A representative setup, similar to the one we use for our experiments. The syringe pump is essentially a machine with a movable piston that can push out liquid from a loaded syringe at a defined rate. The black arrows shown here would be replaced by silicon tubes in the real-life setup. The actual chip we use is just about the size of a small toffee.

Two major innovations deserve special mention (interestingly, both were pioneered by the same scientist, George M. Whitesides, at Harvard University).

The first, debuting in 1998, was the introduction of a quaint, unassuming polymer called PDMS. A polymer based on silicone, it has since been adopted as standard material for fabricating microfluidic chips. Earlier chips used to be made of plastic, glass, etc. PDMS’ greatest assets were its relative flexibility, transparency, cheap cost, and suitability towards cells. Being an inert substance, PDMS does not react with, or influence the cells it comes in contact with –  a perfect material for making the chips. This was an issue with plastics and glass, as the notoriously finicky cells (if you’ve read the earlier post on cell culturing, you would really appreciate this point) could react with the material of the chip itself, and confound the observed results. PDMS is now one of the most widely used fabricating materials for microfluidic studies.

If the first was a structural change aimed at making existing chips better, the second was the progenitor of a whole field of research in itself – paper-based microfluidics. This relied on replacing the traditional silicone/polymer based devices with ones made out of, literally, paper. To be more specific, cellulose/nitrocellulose fibers were the main constituents of these filter paper-like sheets which could now be modelled to make microfluidic devices.  A major advantage these offered was that unlike the traditional devices which needed pumps to force the liquid flow, these simply relied on the passive absorption of liquid by paper (capillary action) in order to function – ideal for field applications and low-resource regions. And the single best use of such an invention was the one which needed it the most – medical diagnostics. Since lugging expensive laboratory setups to remote villages and far-flung outskirts is a rather tough ask, researchers figured it would be a lot easier if you could fit entire labs onto tiny strips of paper and carry those along! Paper-based microfluidics has been a truly disruptive force in the healthcare field. Researchers are now developing complex tests for diseases on handheld paper strips and plastic bits, rather than the traditional clunky test-tubes and gigantic boxes. Science, for once, can truly reach the very grassroots of society, in every hearth and at every street corner.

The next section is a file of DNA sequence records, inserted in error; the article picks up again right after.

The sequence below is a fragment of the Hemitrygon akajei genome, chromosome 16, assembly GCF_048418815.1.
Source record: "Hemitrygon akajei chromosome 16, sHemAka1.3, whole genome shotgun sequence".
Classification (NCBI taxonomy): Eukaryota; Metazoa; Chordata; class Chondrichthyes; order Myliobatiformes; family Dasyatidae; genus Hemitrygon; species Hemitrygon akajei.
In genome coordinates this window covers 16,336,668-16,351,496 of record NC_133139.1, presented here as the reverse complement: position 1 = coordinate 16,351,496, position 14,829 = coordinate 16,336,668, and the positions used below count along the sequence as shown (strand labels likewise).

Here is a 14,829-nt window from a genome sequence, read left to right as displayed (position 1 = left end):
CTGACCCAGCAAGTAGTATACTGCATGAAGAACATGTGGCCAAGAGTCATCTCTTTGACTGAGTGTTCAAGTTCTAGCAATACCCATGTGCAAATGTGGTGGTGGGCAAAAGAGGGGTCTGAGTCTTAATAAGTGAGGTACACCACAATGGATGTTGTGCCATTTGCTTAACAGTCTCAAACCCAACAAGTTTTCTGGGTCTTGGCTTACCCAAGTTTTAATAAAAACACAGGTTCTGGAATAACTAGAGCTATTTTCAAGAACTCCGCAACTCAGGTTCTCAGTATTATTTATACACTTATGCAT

A sample paper microfluidic device made by my friend Navjot Kaur. The single channel here shows how the solution (green) progressively moves through the channel during the functioning of the chip. This is an extremely simple, straightforward demonstration of how paper microfluidic devices work.

For the longest time, the requirement of a clunky syringe pump-like instruments to initiate and maintain the actual flow was a primary bottleneck in the introduction of microfluidic chips for remote field applications. Paper microfluidics offers an elegant way around this by largely eliminating the need for syringe pumps, since the liquid can readily get absorbed without any external driving force.

A mere 1500-odd words is embarrassingly low to enumerate the admirable advances made in this field. I’ll be putting up a post very shortly, almost entirely dedicated to illustrating some creative and awe-inspiring applications that these wily devices have been put to. Until then, the more enthusiastic of my readers might take a shot at this lovely review of microfluidics by one of its foremost pioneers, George M. Whitesides:

“The origins and the future of microfluidics” – George M. Whitesides; Nature vol. 442, pages 368–373 (2006)